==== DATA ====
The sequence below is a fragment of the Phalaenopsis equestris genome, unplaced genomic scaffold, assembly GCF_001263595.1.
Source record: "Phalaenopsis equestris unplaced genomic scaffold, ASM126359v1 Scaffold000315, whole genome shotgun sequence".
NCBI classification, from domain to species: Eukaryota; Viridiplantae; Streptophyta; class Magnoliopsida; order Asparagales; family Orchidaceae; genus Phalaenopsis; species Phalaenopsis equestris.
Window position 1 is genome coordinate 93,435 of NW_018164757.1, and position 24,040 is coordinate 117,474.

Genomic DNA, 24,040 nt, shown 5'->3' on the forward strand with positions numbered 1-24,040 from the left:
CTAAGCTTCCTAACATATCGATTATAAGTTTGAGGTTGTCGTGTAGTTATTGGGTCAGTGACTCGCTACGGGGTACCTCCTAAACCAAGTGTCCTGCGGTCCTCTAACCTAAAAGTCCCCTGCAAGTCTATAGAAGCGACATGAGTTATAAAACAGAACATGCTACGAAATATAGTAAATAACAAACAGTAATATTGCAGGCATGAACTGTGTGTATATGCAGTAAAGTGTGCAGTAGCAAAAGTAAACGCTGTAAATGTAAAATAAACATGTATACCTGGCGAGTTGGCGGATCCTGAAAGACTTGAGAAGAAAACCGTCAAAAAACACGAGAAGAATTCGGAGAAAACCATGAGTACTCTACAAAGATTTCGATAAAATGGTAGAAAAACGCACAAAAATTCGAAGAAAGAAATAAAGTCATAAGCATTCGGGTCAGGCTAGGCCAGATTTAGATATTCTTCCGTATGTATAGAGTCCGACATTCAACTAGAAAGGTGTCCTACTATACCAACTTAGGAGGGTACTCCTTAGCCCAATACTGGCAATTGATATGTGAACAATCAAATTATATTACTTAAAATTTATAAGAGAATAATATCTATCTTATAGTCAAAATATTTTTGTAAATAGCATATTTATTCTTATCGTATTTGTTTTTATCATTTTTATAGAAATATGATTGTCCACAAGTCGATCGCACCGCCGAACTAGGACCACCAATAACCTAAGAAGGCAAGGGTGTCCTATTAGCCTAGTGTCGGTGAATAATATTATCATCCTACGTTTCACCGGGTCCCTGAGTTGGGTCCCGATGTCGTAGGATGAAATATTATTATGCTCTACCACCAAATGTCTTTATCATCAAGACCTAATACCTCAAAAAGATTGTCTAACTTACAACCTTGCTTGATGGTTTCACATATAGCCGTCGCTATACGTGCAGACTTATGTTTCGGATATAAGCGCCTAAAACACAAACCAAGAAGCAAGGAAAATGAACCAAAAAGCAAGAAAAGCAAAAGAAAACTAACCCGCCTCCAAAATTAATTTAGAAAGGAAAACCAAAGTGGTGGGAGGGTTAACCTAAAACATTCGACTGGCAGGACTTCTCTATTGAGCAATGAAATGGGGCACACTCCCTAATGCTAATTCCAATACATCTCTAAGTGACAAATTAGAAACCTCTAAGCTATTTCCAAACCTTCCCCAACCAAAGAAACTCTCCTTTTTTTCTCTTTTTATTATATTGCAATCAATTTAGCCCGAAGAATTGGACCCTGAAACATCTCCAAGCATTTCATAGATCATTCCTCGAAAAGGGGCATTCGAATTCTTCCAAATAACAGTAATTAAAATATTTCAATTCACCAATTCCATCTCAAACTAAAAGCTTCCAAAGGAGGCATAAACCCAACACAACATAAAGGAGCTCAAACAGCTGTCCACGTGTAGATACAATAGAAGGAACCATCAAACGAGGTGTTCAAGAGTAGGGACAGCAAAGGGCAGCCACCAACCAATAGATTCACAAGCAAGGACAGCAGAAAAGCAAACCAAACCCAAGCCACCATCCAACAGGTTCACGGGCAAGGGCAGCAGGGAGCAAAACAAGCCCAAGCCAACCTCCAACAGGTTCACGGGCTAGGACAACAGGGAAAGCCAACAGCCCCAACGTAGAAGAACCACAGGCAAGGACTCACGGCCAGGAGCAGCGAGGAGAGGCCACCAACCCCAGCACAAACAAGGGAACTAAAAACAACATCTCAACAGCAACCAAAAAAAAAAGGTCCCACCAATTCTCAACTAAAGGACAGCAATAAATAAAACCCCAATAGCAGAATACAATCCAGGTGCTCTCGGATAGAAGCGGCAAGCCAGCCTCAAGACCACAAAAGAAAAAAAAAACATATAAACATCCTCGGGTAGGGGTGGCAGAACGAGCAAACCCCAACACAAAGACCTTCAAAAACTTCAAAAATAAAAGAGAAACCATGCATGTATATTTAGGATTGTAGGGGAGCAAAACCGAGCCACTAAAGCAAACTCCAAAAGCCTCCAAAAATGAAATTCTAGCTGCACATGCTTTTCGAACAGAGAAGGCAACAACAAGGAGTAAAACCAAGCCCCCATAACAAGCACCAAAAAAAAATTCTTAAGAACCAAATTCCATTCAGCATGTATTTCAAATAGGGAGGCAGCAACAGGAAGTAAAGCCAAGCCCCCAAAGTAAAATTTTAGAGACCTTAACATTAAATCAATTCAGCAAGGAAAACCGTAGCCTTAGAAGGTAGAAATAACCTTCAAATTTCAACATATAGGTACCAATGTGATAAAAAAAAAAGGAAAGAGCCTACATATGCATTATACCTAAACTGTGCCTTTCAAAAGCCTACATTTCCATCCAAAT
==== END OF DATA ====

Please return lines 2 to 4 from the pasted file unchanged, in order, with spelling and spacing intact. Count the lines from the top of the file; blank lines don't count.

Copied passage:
Source record: "Phalaenopsis equestris unplaced genomic scaffold, ASM126359v1 Scaffold000315, whole genome shotgun sequence".
NCBI classification, from domain to species: Eukaryota; Viridiplantae; Streptophyta; class Magnoliopsida; order Asparagales; family Orchidaceae; genus Phalaenopsis; species Phalaenopsis equestris.
Window position 1 is genome coordinate 93,435 of NW_018164757.1, and position 24,040 is coordinate 117,474.